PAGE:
Britain, contemplating divorce, already has a ‘separation’ with Europe 

It’s not always easy to sort the alphabet soup within the European Union, let alone the rest of Europe that lies outside the technical European Union. But arguably the United Kingdom today enjoys much more freedom than any of the other 27 member-states of the European Union. As British voters consider divorce from Europe, they would do well to consideration that their country is already in something of a separation with Europe.

Today, the United Kingdom is neither a member of the euro currency zone and monetary union, nor (like Ireland) the Schengen zone of free movement. The former means that the United Kingdom still has its own currency, the pound sterling, and the Bank of England controls British monetary policy. The latter means that the United Kingdom retains more control over its borders than even non-EU states like Switzerland and Norway (both party to the Schengen Agreement).  Continue reading Why British sovereignty would be even weaker after leaving the European Union

Why the Tories are so happy about their chances in Scotland

On May 6, Scotland could wake up to a Conservative leader of the opposition in Ruth Davidson. (Facebook)
On May 6, Scotland could wake up to a Conservative leader of the opposition in Ruth Davidson. (Facebook)

The next opposition leader of Scotland’s regional parliament just might be an openly gay Conservative woman.scotlandUnited Kingdom Flag Icon

It sounds farfetched, but polls show that as the Scottish National Party (SNP) continues to lead by a wide margin with regional elections approaching on May 5, the Scottish Labour Party has sunk so low that Scottish Conservatives actually have a strong chance to place second — albeit a very far second behind the SNP and its popular leader, Scottish first minister Nicola Sturgeon.

If the Tories do indeed pull off a victory in Scotland, it would be a once-in-a-generation opportunity for Scottish Tories to rebrand themselves in Davidson’s image — and it would make Davidson, nearly overnight, a model figure in the modern Conservative Party.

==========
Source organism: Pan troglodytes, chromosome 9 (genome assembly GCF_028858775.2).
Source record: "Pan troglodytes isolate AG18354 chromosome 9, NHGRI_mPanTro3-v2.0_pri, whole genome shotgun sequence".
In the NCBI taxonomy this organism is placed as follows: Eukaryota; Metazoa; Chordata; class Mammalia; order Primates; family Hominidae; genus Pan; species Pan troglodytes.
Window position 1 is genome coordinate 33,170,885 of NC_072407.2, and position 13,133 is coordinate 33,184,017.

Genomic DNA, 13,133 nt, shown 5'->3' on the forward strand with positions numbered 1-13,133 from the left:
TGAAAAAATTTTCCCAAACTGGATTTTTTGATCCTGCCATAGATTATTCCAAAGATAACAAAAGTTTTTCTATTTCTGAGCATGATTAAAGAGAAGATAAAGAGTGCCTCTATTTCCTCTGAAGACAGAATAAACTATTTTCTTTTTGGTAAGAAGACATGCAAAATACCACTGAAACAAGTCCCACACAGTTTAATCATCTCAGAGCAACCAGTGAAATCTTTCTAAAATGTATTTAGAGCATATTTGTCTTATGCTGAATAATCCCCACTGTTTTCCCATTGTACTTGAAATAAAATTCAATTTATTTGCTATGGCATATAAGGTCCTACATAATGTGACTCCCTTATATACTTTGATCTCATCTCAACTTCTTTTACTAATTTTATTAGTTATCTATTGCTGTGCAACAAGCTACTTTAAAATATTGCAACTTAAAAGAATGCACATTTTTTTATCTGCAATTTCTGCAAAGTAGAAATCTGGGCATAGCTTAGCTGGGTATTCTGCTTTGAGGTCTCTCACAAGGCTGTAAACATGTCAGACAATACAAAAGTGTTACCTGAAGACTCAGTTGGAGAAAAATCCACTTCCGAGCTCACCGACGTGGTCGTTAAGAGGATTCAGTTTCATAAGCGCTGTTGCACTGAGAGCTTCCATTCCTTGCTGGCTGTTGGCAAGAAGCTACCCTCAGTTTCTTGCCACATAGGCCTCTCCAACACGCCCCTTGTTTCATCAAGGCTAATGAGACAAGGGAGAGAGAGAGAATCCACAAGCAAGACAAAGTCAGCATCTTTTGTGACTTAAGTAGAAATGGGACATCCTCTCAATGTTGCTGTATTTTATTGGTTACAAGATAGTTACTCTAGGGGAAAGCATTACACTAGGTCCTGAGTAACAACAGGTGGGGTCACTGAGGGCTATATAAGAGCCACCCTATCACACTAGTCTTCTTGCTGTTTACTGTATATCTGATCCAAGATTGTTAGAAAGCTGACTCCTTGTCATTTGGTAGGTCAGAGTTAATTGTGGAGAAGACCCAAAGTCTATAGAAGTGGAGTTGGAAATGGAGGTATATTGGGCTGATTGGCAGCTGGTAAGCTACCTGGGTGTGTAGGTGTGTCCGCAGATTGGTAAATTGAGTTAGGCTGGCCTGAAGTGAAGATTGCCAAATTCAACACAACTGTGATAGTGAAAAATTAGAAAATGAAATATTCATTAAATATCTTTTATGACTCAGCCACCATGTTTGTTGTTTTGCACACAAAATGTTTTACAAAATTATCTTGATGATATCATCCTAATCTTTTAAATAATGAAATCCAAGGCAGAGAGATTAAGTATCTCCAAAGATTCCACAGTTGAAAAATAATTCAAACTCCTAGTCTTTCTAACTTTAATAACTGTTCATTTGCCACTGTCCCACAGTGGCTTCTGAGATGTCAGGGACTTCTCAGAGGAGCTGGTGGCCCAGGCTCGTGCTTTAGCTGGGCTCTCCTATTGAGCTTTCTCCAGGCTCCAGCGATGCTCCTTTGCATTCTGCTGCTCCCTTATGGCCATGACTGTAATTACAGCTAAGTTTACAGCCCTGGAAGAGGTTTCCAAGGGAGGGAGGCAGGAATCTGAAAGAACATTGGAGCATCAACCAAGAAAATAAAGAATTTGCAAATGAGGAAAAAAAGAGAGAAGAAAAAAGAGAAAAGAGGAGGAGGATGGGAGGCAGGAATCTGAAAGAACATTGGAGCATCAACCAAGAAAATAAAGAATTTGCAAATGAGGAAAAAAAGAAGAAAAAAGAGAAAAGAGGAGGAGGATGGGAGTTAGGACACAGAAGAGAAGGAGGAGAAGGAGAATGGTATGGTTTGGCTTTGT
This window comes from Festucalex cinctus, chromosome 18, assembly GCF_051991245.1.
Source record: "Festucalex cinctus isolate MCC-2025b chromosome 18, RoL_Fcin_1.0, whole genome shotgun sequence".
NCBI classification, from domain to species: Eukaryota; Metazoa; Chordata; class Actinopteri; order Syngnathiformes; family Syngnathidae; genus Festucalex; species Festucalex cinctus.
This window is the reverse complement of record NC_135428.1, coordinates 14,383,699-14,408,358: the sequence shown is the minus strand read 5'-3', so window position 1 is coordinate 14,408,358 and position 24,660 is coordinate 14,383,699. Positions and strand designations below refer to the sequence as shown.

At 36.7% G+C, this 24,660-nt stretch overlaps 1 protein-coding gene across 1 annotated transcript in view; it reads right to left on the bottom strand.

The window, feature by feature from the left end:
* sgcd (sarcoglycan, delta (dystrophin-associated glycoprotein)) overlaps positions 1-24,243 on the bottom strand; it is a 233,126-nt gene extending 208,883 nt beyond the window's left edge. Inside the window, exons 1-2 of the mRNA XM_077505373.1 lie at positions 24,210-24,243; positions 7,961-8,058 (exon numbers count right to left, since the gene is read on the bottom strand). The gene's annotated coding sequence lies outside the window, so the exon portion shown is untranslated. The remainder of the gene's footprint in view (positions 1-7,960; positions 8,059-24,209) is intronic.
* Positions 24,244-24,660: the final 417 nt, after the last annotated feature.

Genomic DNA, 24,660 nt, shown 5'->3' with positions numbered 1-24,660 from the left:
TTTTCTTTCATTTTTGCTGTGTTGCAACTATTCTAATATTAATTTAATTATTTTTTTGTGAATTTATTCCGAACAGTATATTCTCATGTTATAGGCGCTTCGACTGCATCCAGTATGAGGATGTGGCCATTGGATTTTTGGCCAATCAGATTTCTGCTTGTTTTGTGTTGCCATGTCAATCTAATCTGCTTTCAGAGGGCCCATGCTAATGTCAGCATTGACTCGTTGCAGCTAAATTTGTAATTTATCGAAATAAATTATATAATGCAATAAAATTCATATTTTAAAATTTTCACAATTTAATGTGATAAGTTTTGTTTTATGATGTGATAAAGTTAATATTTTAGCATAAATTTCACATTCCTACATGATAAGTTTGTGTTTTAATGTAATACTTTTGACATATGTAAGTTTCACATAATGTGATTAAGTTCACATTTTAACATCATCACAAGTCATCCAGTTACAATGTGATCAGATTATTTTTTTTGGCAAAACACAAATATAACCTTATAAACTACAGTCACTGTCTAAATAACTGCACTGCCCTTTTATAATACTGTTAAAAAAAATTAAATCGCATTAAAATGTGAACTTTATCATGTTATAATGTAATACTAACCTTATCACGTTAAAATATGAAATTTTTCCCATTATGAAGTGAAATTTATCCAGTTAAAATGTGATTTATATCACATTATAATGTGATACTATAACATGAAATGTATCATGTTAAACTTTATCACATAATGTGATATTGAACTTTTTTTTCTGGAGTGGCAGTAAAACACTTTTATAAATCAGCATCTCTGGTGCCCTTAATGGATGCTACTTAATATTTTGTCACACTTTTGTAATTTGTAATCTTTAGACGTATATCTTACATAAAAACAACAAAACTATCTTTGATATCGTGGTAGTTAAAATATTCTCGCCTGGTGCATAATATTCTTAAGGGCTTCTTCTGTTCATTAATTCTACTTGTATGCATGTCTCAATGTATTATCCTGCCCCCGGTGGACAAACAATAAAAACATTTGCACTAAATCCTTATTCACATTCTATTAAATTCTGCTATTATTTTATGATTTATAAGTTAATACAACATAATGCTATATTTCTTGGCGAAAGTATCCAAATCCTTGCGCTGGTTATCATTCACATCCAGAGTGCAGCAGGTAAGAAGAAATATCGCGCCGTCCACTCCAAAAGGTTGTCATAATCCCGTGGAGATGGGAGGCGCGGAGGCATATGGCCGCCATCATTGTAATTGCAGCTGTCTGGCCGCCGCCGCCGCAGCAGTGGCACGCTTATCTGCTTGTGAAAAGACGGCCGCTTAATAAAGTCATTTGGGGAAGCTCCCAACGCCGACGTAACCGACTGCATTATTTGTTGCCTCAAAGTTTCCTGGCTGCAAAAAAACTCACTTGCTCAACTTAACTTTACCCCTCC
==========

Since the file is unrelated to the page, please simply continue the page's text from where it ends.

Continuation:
Nothing’s certain.

The latest Survation/Daily Record poll conducted between April 15 and 20 gives the SNP a massive lead with 53% of the vote. Far behind in second place was Labour with 18%, but directly behind Labour? The Conservatives with 17%.

It’s virtually a law of post-Thatcher British politics that Scotland is a no-go zone for the Tories. In the 2015 general election, prime minister David Cameron’s Conservatives won just one seat (out of 59) and 14.9% of the vote, its lowest-ever vote share. The last time the Conservatives won even 25% of the Scottish vote in a general election was 1992. Since the 1997 landslide that wiped out the Conservatives, the party has elected just two MPs and, since 2005, the only Tory MP has been David Mundell, who represents Dumfriesshire, Clydesdale and Tweeddale. Since May 2015, Mundell has served as the secretary of state for Scotland.

It’s been even worse for the Scottish Tories in local elections — the region-wide Conservative vote was just 12.4% in 2011 and just 13.9% in 2007. In Scotland’s post-devolution history (it’s had a regional parliament only since 1999), the Conservatives have held no more than 18 seats (out of 129).

So it’s remarkable that, at this point, the Conservatives even have a shot at becoming the official opposition at Holyrood.

Much of the credit belongs to Davidson, who is not your typical Tory.  Continue reading Why the Tories are so happy about their chances in Scotland

How Corbyn can use Brexit to reinvigorate his Labour leadership

Labour leader Jeremy Corbyn has been slow to embrace the campaign to reject Brexit.
Labour leader Jeremy Corbyn has been slow to embrace the campaign to reject Brexit.

If, contrary to the United Kingdom’s new fixed parliament law, the British went to the ballot box tomorrow, most polls show that the result wouldn’t change much.United Kingdom Flag Icon